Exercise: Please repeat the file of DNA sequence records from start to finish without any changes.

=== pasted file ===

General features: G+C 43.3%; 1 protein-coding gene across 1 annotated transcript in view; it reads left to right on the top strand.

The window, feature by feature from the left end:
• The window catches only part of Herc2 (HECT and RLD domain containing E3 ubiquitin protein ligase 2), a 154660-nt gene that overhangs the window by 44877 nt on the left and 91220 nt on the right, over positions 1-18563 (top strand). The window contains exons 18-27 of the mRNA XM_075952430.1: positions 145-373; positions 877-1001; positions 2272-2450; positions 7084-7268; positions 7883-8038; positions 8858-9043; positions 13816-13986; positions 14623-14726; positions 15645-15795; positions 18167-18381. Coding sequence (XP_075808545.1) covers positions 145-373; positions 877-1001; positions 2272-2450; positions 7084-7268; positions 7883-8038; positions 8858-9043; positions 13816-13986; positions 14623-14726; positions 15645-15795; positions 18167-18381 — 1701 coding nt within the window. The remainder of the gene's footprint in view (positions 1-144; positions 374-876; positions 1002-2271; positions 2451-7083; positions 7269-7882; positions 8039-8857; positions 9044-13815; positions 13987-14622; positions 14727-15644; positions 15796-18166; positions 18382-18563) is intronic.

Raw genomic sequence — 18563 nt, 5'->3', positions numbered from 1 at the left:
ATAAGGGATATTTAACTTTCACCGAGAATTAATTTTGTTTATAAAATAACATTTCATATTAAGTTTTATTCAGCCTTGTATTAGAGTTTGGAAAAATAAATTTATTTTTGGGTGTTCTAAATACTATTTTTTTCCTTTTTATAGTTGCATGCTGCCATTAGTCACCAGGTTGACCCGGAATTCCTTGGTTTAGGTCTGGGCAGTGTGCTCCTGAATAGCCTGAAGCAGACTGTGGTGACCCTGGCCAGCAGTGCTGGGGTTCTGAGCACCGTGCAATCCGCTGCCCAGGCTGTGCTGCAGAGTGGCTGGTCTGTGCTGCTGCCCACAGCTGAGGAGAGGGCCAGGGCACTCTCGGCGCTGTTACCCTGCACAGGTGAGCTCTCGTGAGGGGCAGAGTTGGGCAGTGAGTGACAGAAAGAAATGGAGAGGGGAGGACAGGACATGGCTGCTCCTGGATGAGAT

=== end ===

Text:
General features: G+C 43.3%; 1 protein-coding gene across 1 annotated transcript in view; it reads left to right on the top strand.

The window, feature by feature from the left end:
• The window catches only part of Herc2 (HECT and RLD domain containing E3 ubiquitin protein ligase 2), a 154660-nt gene that overhangs the window by 44877 nt on the left and 91220 nt on the right, over positions 1-18563 (top strand). The window contains exons 18-27 of the mRNA XM_075952430.1: positions 145-373; positions 877-1001; positions 2272-2450; positions 7084-7268; positions 7883-8038; positions 8858-9043; positions 13816-13986; positions 14623-14726; positions 15645-15795; positions 18167-18381. Coding sequence (XP_075808545.1) covers positions 145-373; positions 877-1001; positions 2272-2450; positions 7084-7268; positions 7883-8038; positions 8858-9043; positions 13816-13986; positions 14623-14726; positions 15645-15795; positions 18167-18381 — 1701 coding nt within the window. The remainder of the gene's footprint in view (positions 1-144; positions 374-876; positions 1002-2271; positions 2451-7083; positions 7269-7882; positions 8039-8857; positions 9044-13815; positions 13987-14622; positions 14727-15644; positions 15796-18166; positions 18382-18563) is intronic.

Raw genomic sequence — 18563 nt, 5'->3', positions numbered from 1 at the left:
ATAAGGGATATTTAACTTTCACCGAGAATTAATTTTGTTTATAAAATAACATTTCATATTAAGTTTTATTCAGCCTTGTATTAGAGTTTGGAAAAATAAATTTATTTTTGGGTGTTCTAAATACTATTTTTTTCCTTTTTATAGTTGCATGCTGCCATTAGTCACCAGGTTGACCCGGAATTCCTTGGTTTAGGTCTGGGCAGTGTGCTCCTGAATAGCCTGAAGCAGACTGTGGTGACCCTGGCCAGCAGTGCTGGGGTTCTGAGCACCGTGCAATCCGCTGCCCAGGCTGTGCTGCAGAGTGGCTGGTCTGTGCTGCTGCCCACAGCTGAGGAGAGGGCCAGGGCACTCTCGGCGCTGTTACCCTGCACAGGTGAGCTCTCGTGAGGGGCAGAGTTGGGCAGTGAGTGACAGAAAGAAATGGAGAGGGGAGGACAGGACATGGCTGCTCCTGGATGAGAT